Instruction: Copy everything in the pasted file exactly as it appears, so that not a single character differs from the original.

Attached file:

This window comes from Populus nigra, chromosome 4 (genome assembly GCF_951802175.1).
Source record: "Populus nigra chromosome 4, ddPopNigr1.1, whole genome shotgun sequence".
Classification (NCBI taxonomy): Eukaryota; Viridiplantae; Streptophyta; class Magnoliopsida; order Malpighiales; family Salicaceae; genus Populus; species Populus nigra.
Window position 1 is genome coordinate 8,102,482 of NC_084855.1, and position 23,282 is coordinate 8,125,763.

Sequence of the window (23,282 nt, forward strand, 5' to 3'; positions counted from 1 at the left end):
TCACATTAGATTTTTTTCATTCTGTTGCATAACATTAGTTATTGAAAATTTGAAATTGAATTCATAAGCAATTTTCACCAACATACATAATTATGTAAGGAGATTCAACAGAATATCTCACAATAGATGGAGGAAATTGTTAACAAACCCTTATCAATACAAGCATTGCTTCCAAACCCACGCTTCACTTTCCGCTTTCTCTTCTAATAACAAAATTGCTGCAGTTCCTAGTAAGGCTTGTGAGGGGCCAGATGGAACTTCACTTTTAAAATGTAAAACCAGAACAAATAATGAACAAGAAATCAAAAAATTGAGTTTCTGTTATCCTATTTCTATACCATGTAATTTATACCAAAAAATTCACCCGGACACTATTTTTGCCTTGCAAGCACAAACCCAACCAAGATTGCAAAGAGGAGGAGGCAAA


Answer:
This window comes from Populus nigra, chromosome 4 (genome assembly GCF_951802175.1).
Source record: "Populus nigra chromosome 4, ddPopNigr1.1, whole genome shotgun sequence".
Classification (NCBI taxonomy): Eukaryota; Viridiplantae; Streptophyta; class Magnoliopsida; order Malpighiales; family Salicaceae; genus Populus; species Populus nigra.
Window position 1 is genome coordinate 8,102,482 of NC_084855.1, and position 23,282 is coordinate 8,125,763.

Sequence of the window (23,282 nt, forward strand, 5' to 3'; positions counted from 1 at the left end):
TCACATTAGATTTTTTTCATTCTGTTGCATAACATTAGTTATTGAAAATTTGAAATTGAATTCATAAGCAATTTTCACCAACATACATAATTATGTAAGGAGATTCAACAGAATATCTCACAATAGATGGAGGAAATTGTTAACAAACCCTTATCAATACAAGCATTGCTTCCAAACCCACGCTTCACTTTCCGCTTTCTCTTCTAATAACAAAATTGCTGCAGTTCCTAGTAAGGCTTGTGAGGGGCCAGATGGAACTTCACTTTTAAAATGTAAAACCAGAACAAATAATGAACAAGAAATCAAAAAATTGAGTTTCTGTTATCCTATTTCTATACCATGTAATTTATACCAAAAAATTCACCCGGACACTATTTTTGCCTTGCAAGCACAAACCCAACCAAGATTGCAAAGAGGAGGAGGCAAA